These underlying forces also currently operate in the environment of a new logic of accumulation, which Google refined in their earlier years; its own sui generis laws of motion. Sui generis is a Latin expression that translates to “of its own kind.” In legal situations, sui generis indicates an independent legal classification. What falls under one of these independent legal classifications? Industrial Capitalism of course. Through targeted advertisements, five corporations – called the “frightful five” – Amazon, Apple, Facebook, Microsoft and Alphabet, the parent company of Google. Big corporations are constantly collecting our data and using what they collect to predict our behavior and purchase and shape their next moves off of this. The five leading corporations are doing much more than using data they receive from their sites; they are also buying our online data from third-party brokers. These brokers are constantly selling our data, data we give them for free- which online companies use to personalize our online experience. These third-party brokers make money on every concept that can be pushed onto us by an advertisement, and even if only half of the people seeing the advertisements actually purchase the items, this is millions more sales than they would have bought items without these personalized ad experiences. These sales are called the “surveillance dividend”, with almost all of the revenue from this portion of sales coming directly from online advertisements that we fall victim to. Companies such as Google and Amazon are not only using their surveillance of us to sell us what we need, but they are also trying to sell us what we will need in the future. They have started researching how to predict our future behavior and wants in the market and fell our minds with certain brands only. These products that are being sold before we even need them are part of what is called the “behavioral future markets” where “certainty” is being sold by these surveillance capitalists to their business customers.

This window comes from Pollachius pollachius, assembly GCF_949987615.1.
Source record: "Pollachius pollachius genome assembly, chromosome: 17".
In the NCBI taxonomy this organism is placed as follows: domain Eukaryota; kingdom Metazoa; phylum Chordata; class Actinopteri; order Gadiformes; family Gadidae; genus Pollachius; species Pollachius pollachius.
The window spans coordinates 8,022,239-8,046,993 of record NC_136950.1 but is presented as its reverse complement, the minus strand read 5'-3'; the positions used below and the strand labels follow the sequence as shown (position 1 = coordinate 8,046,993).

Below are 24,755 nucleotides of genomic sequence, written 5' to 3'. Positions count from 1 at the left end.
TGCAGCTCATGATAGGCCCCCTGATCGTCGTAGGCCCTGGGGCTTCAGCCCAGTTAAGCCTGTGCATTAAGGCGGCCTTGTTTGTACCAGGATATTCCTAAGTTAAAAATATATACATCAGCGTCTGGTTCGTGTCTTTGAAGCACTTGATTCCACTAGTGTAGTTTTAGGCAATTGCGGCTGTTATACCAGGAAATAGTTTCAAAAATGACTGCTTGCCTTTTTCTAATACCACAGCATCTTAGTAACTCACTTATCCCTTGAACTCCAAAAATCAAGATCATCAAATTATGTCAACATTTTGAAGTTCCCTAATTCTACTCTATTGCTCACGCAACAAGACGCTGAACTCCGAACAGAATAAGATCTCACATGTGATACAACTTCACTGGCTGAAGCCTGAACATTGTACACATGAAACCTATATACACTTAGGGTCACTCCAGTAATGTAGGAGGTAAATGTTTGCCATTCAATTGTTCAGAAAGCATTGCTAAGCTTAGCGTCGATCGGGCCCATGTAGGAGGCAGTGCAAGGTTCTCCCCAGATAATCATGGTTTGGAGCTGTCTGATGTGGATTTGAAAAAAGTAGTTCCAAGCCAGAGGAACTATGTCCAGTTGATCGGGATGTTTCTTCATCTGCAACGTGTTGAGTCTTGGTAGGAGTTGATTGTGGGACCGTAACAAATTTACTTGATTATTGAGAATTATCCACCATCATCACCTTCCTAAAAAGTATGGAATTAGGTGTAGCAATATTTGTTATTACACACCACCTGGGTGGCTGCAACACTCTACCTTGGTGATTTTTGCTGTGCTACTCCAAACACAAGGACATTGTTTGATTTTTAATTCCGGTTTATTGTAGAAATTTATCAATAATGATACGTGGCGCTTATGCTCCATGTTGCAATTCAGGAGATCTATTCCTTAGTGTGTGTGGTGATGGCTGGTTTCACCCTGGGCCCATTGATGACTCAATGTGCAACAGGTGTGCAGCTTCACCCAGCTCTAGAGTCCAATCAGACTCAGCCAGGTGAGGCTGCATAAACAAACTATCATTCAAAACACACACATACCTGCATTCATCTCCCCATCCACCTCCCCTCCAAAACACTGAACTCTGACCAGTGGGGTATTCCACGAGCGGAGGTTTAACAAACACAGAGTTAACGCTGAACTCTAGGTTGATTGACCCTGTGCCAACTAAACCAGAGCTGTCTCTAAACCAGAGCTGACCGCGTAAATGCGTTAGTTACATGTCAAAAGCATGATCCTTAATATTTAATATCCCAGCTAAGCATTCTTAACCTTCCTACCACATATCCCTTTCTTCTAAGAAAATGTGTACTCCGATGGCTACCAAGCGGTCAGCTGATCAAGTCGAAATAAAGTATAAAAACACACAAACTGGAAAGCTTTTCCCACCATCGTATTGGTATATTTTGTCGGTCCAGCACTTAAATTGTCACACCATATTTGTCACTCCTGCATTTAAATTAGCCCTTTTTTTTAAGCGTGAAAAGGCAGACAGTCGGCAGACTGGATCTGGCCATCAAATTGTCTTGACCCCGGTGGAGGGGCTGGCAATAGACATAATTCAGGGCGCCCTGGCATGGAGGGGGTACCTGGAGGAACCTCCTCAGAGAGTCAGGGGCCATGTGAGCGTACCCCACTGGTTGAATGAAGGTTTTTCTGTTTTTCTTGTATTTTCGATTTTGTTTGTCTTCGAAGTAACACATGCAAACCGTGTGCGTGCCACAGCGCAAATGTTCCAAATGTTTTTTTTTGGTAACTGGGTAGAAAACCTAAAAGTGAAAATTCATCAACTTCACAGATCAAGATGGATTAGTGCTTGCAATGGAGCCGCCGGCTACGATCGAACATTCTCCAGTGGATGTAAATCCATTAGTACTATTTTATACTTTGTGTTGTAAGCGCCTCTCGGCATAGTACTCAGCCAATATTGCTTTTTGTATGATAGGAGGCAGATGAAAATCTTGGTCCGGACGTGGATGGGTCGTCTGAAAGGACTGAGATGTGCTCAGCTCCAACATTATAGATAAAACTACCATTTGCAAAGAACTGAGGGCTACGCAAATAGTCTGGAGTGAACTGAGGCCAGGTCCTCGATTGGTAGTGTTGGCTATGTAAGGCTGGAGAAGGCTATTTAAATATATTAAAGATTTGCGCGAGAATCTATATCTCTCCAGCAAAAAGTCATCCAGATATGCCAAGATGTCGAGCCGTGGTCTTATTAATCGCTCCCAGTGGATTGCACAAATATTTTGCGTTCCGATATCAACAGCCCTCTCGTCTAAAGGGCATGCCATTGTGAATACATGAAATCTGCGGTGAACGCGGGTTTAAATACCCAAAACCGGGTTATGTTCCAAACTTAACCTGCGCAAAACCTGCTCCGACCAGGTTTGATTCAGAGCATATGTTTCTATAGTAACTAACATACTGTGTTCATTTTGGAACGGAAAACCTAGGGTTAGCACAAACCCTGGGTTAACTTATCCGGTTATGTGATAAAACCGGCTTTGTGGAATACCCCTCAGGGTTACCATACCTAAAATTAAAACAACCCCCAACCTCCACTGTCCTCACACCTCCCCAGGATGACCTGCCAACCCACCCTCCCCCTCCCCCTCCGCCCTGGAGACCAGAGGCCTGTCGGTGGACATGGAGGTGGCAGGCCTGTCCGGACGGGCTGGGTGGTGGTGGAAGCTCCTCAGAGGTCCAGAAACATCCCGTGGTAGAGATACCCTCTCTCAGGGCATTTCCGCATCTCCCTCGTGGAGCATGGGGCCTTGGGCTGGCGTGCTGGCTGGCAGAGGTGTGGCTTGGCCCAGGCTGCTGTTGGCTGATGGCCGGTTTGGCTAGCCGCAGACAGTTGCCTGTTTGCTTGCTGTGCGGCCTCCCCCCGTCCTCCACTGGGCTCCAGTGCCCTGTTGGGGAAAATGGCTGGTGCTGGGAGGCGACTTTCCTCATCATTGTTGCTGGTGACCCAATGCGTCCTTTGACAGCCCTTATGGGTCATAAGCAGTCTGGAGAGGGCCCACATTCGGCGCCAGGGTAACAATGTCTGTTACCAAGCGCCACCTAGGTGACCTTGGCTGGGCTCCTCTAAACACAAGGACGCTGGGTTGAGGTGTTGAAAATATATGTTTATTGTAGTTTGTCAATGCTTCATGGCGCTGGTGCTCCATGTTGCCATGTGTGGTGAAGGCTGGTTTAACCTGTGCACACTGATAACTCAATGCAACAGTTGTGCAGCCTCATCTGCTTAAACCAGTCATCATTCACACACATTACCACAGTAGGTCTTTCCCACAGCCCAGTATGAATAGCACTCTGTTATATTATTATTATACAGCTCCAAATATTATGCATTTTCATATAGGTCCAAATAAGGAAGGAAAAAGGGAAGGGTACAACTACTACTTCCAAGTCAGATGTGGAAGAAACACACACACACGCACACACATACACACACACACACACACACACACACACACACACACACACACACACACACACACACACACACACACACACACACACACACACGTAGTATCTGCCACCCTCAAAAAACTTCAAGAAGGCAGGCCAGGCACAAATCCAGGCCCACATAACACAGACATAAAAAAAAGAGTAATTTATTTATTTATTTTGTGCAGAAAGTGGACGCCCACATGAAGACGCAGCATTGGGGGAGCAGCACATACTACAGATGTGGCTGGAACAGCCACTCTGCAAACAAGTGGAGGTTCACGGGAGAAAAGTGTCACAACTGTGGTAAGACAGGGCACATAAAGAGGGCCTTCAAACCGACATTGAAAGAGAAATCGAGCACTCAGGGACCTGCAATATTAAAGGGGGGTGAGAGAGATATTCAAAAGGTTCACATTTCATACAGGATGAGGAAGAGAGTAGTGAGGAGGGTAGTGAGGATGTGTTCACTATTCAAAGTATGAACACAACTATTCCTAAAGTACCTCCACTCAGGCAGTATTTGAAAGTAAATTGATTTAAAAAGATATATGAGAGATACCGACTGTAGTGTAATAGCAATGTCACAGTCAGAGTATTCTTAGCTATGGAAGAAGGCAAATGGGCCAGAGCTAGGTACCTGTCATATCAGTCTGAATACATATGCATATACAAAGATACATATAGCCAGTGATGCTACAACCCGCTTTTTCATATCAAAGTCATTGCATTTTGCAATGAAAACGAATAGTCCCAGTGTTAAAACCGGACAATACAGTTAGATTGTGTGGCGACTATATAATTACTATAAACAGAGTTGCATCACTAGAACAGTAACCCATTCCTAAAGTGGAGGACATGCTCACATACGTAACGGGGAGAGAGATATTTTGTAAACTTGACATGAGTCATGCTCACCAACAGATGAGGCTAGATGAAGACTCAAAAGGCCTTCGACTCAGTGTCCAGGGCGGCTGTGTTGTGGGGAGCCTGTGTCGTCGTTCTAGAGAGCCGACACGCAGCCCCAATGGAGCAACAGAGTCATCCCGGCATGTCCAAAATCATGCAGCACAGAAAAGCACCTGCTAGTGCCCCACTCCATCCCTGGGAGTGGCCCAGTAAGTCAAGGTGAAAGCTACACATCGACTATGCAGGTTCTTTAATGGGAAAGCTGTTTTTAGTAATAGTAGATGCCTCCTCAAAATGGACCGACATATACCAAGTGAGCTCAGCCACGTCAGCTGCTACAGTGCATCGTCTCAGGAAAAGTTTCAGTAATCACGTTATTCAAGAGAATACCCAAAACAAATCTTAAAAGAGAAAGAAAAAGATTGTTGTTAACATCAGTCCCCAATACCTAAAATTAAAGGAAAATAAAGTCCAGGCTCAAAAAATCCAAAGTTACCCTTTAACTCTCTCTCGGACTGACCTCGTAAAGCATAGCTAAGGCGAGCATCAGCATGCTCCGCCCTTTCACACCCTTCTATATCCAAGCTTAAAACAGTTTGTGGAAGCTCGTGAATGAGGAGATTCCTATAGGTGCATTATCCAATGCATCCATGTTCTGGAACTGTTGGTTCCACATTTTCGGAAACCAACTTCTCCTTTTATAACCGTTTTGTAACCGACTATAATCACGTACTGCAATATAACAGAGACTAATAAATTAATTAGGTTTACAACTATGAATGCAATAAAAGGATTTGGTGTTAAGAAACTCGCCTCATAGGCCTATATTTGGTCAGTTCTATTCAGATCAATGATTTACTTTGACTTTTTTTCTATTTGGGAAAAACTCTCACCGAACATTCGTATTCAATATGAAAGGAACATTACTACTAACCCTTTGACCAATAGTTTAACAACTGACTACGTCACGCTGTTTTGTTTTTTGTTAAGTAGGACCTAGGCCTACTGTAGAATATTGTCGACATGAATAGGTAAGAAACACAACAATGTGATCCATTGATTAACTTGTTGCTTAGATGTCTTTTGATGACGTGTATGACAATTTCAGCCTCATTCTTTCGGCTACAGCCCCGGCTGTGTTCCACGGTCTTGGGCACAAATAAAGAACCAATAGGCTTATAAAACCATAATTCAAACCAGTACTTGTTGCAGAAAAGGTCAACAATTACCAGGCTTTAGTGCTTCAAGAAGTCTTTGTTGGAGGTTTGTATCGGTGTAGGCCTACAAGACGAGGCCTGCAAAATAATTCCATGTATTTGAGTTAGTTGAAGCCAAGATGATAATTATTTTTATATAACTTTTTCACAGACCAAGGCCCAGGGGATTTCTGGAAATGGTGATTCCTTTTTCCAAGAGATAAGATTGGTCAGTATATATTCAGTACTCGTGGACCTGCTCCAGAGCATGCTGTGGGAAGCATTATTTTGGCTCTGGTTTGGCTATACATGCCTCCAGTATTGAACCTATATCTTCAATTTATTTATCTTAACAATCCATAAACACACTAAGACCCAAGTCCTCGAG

The topic of surveillance capitalism also interludes in every aspect of the steep analysis. This economic system companies use that is centered around our personal data affects us socially. In other words, people’s social lives are going to constantly be affected with what companies would advertise to use based on the information they have of us. Unfortunately, as technology keeps advancing, it’ll keep furthering the dilemma of our privacy. How far could companies go with our privacy and information if technology advances will allow them to gain more power. While surveillance capitalism has many negative attributes to it, could it be possible for this market to be at least somewhat beneficial. In this instance could companies use our data and information to promote and advertise key issues we as people need to know. For example could surveillance be beneficial for preparations of environmental disasters or global shortages. While, most likely this will not happen, this is the only reasonable way surveillance capitalism could be a positive thing in our lives. As stated earlier, with the advancement of technology how much more financial gains could big companies gain if they continue the practice of epistemic inequality. Economically, surveillance capitalism gains massive profits to these companies as they can sell our data to third party brokers. Therefore, this is when politically government officials need to come in. Our government and political officials should enact rules to prevent the invasion of our privacy as civilians.